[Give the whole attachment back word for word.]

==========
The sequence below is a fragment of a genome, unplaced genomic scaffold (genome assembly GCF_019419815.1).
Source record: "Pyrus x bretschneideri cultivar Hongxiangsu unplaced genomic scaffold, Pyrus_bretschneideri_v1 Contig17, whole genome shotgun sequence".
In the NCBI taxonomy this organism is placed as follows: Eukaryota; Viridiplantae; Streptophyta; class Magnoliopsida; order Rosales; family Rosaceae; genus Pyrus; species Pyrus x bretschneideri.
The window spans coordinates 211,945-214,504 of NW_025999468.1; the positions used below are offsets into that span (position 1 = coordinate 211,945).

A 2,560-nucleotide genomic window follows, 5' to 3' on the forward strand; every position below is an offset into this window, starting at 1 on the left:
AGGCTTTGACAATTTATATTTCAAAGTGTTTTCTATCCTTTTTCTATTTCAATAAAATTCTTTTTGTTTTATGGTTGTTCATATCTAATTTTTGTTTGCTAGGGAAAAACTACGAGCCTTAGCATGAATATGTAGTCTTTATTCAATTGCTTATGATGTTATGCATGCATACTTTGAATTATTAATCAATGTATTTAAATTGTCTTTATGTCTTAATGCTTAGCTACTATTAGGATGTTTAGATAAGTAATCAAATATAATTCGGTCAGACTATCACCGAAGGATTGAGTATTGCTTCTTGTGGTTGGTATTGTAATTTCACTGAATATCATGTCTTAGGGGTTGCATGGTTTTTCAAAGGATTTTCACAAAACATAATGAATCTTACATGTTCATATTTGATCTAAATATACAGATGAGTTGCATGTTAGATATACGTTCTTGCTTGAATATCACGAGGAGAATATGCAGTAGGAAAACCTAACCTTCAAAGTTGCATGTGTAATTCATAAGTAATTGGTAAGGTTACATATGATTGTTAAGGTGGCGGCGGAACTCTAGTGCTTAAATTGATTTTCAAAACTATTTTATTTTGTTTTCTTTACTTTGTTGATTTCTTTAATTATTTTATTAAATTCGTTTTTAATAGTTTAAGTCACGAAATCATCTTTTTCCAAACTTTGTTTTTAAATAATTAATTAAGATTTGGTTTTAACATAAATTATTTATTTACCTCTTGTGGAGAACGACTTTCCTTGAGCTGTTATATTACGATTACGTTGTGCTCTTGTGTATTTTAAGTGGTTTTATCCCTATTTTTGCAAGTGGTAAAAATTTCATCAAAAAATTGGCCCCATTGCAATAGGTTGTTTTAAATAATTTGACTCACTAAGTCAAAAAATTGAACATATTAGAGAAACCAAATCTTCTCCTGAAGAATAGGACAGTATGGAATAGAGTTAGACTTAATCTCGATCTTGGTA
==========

The sequence below is a fragment of a genome, unplaced genomic scaffold (genome assembly GCF_019419815.1).
Source record: "Pyrus x bretschneideri cultivar Hongxiangsu unplaced genomic scaffold, Pyrus_bretschneideri_v1 Contig17, whole genome shotgun sequence".
In the NCBI taxonomy this organism is placed as follows: Eukaryota; Viridiplantae; Streptophyta; class Magnoliopsida; order Rosales; family Rosaceae; genus Pyrus; species Pyrus x bretschneideri.
The window spans coordinates 211,945-214,504 of NW_025999468.1; the positions used below are offsets into that span (position 1 = coordinate 211,945).

A 2,560-nucleotide genomic window follows, 5' to 3' on the forward strand; every position below is an offset into this window, starting at 1 on the left:
AGGCTTTGACAATTTATATTTCAAAGTGTTTTCTATCCTTTTTCTATTTCAATAAAATTCTTTTTGTTTTATGGTTGTTCATATCTAATTTTTGTTTGCTAGGGAAAAACTACGAGCCTTAGCATGAATATGTAGTCTTTATTCAATTGCTTATGATGTTATGCATGCATACTTTGAATTATTAATCAATGTATTTAAATTGTCTTTATGTCTTAATGCTTAGCTACTATTAGGATGTTTAGATAAGTAATCAAATATAATTCGGTCAGACTATCACCGAAGGATTGAGTATTGCTTCTTGTGGTTGGTATTGTAATTTCACTGAATATCATGTCTTAGGGGTTGCATGGTTTTTCAAAGGATTTTCACAAAACATAATGAATCTTACATGTTCATATTTGATCTAAATATACAGATGAGTTGCATGTTAGATATACGTTCTTGCTTGAATATCACGAGGAGAATATGCAGTAGGAAAACCTAACCTTCAAAGTTGCATGTGTAATTCATAAGTAATTGGTAAGGTTACATATGATTGTTAAGGTGGCGGCGGAACTCTAGTGCTTAAATTGATTTTCAAAACTATTTTATTTTGTTTTCTTTACTTTGTTGATTTCTTTAATTATTTTATTAAATTCGTTTTTAATAGTTTAAGTCACGAAATCATCTTTTTCCAAACTTTGTTTTTAAATAATTAATTAAGATTTGGTTTTAACATAAATTATTTATTTACCTCTTGTGGAGAACGACTTTCCTTGAGCTGTTATATTACGATTACGTTGTGCTCTTGTGTATTTTAAGTGGTTTTATCCCTATTTTTGCAAGTGGTAAAAATTTCATCAAAAAATTGGCCCCATTGCAATAGGTTGTTTTAAATAATTTGACTCACTAAGTCAAAAAATTGAACATATTAGAGAAACCAAATCTTCTCCTGAAGAATAGGACAGTATGGAATAGAGTTAGACTTAATCTCGATCTTGGTA